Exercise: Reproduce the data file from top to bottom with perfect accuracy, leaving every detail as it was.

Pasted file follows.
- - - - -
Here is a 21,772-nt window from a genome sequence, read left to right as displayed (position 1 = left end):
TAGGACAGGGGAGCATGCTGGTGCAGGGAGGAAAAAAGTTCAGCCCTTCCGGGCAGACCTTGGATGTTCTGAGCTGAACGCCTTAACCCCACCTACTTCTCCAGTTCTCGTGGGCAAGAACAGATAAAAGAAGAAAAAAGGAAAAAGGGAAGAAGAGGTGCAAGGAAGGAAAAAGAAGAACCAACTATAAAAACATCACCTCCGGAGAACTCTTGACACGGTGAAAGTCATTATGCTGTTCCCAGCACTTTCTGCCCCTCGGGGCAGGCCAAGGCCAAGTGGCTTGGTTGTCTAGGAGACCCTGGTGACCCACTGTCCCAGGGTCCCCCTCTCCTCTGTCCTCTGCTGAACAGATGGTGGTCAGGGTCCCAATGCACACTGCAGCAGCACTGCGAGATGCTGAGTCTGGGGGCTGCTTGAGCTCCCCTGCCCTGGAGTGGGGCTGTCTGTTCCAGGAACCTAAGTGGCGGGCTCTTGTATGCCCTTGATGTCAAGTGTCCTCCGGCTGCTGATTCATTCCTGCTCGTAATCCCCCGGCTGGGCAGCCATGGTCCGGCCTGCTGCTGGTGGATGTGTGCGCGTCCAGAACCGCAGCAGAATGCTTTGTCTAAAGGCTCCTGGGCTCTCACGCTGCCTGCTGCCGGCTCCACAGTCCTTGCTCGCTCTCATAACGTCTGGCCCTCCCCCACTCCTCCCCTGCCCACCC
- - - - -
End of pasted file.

Here is a 21,772-nt window from a genome sequence, read left to right as displayed (position 1 = left end):
TAGGACAGGGGAGCATGCTGGTGCAGGGAGGAAAAAAGTTCAGCCCTTCCGGGCAGACCTTGGATGTTCTGAGCTGAACGCCTTAACCCCACCTACTTCTCCAGTTCTCGTGGGCAAGAACAGATAAAAGAAGAAAAAAGGAAAAAGGGAAGAAGAGGTGCAAGGAAGGAAAAAGAAGAACCAACTATAAAAACATCACCTCCGGAGAACTCTTGACACGGTGAAAGTCATTATGCTGTTCCCAGCACTTTCTGCCCCTCGGGGCAGGCCAAGGCCAAGTGGCTTGGTTGTCTAGGAGACCCTGGTGACCCACTGTCCCAGGGTCCCCCTCTCCTCTGTCCTCTGCTGAACAGATGGTGGTCAGGGTCCCAATGCACACTGCAGCAGCACTGCGAGATGCTGAGTCTGGGGGCTGCTTGAGCTCCCCTGCCCTGGAGTGGGGCTGTCTGTTCCAGGAACCTAAGTGGCGGGCTCTTGTATGCCCTTGATGTCAAGTGTCCTCCGGCTGCTGATTCATTCCTGCTCGTAATCCCCCGGCTGGGCAGCCATGGTCCGGCCTGCTGCTGGTGGATGTGTGCGCGTCCAGAACCGCAGCAGAATGCTTTGTCTAAAGGCTCCTGGGCTCTCACGCTGCCTGCTGCCGGCTCCACAGTCCTTGCTCGCTCTCATAACGTCTGGCCCTCCCCCACTCCTCCCCTGCCCACCC